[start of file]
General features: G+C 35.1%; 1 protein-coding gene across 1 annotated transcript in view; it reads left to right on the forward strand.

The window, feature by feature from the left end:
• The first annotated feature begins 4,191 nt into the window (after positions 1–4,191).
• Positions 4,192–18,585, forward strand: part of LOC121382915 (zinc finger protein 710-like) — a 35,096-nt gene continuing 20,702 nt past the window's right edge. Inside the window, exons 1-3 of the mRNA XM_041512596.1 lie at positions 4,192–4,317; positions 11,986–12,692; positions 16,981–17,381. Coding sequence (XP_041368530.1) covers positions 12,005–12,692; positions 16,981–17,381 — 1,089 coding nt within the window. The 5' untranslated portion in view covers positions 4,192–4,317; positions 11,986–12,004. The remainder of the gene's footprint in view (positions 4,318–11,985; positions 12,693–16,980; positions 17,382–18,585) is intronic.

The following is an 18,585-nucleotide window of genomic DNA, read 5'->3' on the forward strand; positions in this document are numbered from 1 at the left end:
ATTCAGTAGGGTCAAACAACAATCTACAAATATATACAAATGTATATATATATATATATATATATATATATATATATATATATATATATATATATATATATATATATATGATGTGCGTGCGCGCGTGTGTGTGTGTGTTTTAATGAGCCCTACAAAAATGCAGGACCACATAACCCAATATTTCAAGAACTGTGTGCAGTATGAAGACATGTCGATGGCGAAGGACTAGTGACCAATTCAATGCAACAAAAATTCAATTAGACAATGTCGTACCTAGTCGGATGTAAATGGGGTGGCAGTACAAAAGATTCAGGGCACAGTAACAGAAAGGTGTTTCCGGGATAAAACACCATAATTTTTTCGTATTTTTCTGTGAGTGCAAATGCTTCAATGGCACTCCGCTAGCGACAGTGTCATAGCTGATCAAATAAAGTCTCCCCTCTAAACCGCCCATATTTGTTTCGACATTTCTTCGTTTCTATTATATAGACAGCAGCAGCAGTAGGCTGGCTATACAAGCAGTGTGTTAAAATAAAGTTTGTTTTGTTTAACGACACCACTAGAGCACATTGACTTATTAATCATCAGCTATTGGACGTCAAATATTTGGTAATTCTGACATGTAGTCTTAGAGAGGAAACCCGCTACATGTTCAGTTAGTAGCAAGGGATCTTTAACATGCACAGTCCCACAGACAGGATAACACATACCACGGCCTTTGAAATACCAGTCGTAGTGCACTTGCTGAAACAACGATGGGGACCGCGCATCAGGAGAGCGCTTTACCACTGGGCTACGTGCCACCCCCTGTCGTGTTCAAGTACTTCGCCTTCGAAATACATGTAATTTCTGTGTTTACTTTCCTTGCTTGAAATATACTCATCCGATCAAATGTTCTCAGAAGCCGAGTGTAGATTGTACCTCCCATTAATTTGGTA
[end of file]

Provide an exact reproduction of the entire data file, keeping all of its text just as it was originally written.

General features: G+C 35.1%; 1 protein-coding gene across 1 annotated transcript in view; it reads left to right on the forward strand.

The window, feature by feature from the left end:
• The first annotated feature begins 4,191 nt into the window (after positions 1–4,191).
• Positions 4,192–18,585, forward strand: part of LOC121382915 (zinc finger protein 710-like) — a 35,096-nt gene continuing 20,702 nt past the window's right edge. Inside the window, exons 1-3 of the mRNA XM_041512596.1 lie at positions 4,192–4,317; positions 11,986–12,692; positions 16,981–17,381. Coding sequence (XP_041368530.1) covers positions 12,005–12,692; positions 16,981–17,381 — 1,089 coding nt within the window. The 5' untranslated portion in view covers positions 4,192–4,317; positions 11,986–12,004. The remainder of the gene's footprint in view (positions 4,318–11,985; positions 12,693–16,980; positions 17,382–18,585) is intronic.

The following is an 18,585-nucleotide window of genomic DNA, read 5'->3' on the forward strand; positions in this document are numbered from 1 at the left end:
ATTCAGTAGGGTCAAACAACAATCTACAAATATATACAAATGTATATATATATATATATATATATATATATATATATATATATATATATATATATATATATATATATATGATGTGCGTGCGCGCGTGTGTGTGTGTGTTTTAATGAGCCCTACAAAAATGCAGGACCACATAACCCAATATTTCAAGAACTGTGTGCAGTATGAAGACATGTCGATGGCGAAGGACTAGTGACCAATTCAATGCAACAAAAATTCAATTAGACAATGTCGTACCTAGTCGGATGTAAATGGGGTGGCAGTACAAAAGATTCAGGGCACAGTAACAGAAAGGTGTTTCCGGGATAAAACACCATAATTTTTTCGTATTTTTCTGTGAGTGCAAATGCTTCAATGGCACTCCGCTAGCGACAGTGTCATAGCTGATCAAATAAAGTCTCCCCTCTAAACCGCCCATATTTGTTTCGACATTTCTTCGTTTCTATTATATAGACAGCAGCAGCAGTAGGCTGGCTATACAAGCAGTGTGTTAAAATAAAGTTTGTTTTGTTTAACGACACCACTAGAGCACATTGACTTATTAATCATCAGCTATTGGACGTCAAATATTTGGTAATTCTGACATGTAGTCTTAGAGAGGAAACCCGCTACATGTTCAGTTAGTAGCAAGGGATCTTTAACATGCACAGTCCCACAGACAGGATAACACATACCACGGCCTTTGAAATACCAGTCGTAGTGCACTTGCTGAAACAACGATGGGGACCGCGCATCAGGAGAGCGCTTTACCACTGGGCTACGTGCCACCCCCTGTCGTGTTCAAGTACTTCGCCTTCGAAATACATGTAATTTCTGTGTTTACTTTCCTTGCTTGAAATATACTCATCCGATCAAATGTTCTCAGAAGCCGAGTGTAGATTGTACCTCCCATTAATTTGGTA